Access to the full content is only available to members of institutions that have purchased access. If you belong to such an institution, please log in or find out more about how to order.



Roscelin of Compiègne (c.1050–after 1120)

DOI: 10.4324/9780415249126-B101-1
Version: v1,  Published online: 1998
Retrieved October 05, 2022, from

Article Summary

Roscelin of Compiègne was one of a group of logicians in late eleventh and early twelfth-century Europe who, in defiance of most of their predecessors in the field, treated logic as dealing with the concrete physical things that serve as verbal signs of realities rather than the realities those signs signified. This meant that although the things logic talks about are part of the physical world, it talks about them not as things referred to by language but as parts of language itself. All the technical notions of Aristotelian logic, for example ‘universal’, ‘individual’, ‘category’, ‘genus’ and ‘species’, apply only to those linguistic signs themselves qua signs.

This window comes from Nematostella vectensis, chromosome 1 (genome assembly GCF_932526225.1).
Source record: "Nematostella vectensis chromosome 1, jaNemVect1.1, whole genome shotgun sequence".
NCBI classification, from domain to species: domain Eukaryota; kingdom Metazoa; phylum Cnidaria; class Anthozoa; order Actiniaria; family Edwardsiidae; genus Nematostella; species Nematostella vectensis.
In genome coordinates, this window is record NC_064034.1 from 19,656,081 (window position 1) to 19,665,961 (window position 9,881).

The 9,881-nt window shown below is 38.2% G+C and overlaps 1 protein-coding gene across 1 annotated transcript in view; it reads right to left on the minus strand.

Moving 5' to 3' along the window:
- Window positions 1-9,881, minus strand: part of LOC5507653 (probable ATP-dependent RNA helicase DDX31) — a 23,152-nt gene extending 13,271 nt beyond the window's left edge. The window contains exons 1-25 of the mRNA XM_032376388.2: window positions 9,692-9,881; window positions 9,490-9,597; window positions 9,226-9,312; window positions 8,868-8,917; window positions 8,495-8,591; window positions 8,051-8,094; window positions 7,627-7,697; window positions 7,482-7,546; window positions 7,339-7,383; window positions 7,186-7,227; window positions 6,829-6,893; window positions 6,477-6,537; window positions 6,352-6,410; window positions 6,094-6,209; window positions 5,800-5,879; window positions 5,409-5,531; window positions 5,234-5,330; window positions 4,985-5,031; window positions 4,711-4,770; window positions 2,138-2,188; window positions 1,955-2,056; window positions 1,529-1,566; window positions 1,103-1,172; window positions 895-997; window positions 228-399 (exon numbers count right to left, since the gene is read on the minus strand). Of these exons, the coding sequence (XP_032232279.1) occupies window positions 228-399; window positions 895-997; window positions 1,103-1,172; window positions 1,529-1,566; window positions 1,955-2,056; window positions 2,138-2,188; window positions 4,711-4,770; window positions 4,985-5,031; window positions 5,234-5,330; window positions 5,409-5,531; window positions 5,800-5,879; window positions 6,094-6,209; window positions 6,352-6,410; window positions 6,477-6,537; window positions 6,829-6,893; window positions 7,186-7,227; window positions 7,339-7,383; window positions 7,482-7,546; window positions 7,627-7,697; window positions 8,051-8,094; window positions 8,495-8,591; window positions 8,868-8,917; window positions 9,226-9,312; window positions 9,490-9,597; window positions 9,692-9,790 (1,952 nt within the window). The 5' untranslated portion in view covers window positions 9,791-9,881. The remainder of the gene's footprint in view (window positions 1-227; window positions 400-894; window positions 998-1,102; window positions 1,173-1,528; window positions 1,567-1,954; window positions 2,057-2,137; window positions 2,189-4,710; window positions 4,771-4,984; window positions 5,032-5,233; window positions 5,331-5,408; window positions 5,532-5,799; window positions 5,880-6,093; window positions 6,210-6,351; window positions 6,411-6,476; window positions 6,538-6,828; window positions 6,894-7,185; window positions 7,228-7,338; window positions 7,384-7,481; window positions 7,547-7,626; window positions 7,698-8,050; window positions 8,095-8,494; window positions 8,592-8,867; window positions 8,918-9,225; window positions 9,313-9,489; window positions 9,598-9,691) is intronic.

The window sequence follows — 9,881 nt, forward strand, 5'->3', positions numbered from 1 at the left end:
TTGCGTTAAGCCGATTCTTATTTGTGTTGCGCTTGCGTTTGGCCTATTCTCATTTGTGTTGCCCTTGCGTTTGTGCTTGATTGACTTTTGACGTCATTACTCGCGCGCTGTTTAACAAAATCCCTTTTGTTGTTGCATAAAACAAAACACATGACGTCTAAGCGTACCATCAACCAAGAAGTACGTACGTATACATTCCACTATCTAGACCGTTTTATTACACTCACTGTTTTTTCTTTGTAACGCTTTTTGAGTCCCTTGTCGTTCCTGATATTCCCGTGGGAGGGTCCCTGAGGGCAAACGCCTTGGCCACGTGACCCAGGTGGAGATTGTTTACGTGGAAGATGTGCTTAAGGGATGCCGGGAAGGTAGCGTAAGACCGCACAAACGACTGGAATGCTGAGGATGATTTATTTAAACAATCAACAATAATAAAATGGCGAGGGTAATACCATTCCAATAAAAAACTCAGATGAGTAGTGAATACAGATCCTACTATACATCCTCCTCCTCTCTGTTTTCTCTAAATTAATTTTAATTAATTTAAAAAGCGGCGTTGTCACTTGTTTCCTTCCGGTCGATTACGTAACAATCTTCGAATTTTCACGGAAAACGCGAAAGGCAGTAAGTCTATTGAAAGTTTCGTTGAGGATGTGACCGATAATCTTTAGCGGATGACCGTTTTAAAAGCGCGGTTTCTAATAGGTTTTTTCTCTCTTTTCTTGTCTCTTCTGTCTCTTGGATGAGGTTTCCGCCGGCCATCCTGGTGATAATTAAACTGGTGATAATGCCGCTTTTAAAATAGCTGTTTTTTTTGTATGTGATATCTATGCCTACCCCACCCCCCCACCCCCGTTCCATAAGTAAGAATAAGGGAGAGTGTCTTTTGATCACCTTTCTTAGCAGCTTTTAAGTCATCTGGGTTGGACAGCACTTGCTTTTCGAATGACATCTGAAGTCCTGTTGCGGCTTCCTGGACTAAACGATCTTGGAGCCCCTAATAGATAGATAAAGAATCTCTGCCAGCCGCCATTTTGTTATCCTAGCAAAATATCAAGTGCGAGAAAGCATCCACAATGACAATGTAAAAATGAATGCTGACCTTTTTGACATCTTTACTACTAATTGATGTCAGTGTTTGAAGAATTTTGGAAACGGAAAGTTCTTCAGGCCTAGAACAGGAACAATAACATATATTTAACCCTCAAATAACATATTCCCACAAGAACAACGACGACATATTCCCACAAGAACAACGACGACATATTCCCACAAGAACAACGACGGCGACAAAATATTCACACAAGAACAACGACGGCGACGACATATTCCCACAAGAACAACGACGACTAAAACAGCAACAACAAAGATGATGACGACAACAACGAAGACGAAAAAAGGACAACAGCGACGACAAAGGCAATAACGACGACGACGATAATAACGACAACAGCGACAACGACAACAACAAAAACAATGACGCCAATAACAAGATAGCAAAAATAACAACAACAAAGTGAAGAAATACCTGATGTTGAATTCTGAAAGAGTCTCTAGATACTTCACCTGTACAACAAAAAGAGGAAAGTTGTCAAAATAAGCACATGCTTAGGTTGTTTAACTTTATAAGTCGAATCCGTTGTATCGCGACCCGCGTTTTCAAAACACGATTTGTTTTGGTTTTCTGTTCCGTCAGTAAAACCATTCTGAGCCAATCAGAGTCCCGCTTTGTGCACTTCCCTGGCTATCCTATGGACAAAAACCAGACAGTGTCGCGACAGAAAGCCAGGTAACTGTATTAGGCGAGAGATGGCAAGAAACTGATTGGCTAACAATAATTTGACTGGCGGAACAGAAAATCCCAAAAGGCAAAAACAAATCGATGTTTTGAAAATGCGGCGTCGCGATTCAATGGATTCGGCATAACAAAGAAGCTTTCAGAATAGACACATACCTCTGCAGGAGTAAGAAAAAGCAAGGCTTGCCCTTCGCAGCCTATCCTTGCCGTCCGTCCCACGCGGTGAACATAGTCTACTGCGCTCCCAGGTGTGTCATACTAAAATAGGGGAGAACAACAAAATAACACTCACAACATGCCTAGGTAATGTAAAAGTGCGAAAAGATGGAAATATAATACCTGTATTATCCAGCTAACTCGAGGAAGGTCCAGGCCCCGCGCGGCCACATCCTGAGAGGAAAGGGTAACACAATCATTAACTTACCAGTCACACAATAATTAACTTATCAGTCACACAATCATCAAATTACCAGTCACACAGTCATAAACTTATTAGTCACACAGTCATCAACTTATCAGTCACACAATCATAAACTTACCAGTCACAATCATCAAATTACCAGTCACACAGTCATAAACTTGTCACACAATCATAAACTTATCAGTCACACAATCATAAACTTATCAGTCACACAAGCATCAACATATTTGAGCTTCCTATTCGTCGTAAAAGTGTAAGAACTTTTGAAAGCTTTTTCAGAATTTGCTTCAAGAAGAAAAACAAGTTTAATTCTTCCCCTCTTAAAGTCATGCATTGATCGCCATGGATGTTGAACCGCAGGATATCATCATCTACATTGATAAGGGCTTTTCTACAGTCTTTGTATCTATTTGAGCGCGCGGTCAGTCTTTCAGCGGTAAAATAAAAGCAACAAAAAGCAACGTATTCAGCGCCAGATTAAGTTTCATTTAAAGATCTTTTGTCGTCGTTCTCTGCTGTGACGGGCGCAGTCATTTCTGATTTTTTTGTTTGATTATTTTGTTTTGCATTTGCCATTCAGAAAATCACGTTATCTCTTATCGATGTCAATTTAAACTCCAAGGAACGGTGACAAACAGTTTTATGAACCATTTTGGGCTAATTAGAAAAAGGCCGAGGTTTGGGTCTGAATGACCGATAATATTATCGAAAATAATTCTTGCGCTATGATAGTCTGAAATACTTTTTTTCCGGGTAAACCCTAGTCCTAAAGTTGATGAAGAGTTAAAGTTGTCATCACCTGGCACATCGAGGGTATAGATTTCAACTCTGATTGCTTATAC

Citing this article:
Tweedale, Martin M.. Roscelin of Compiègne (c.1050–after 1120), 1998, doi:10.4324/9780415249126-B101-1. Routledge Encyclopedia of Philosophy, Taylor and Francis,
Copyright © 1998-2022 Routledge.

Related Searches


Related Articles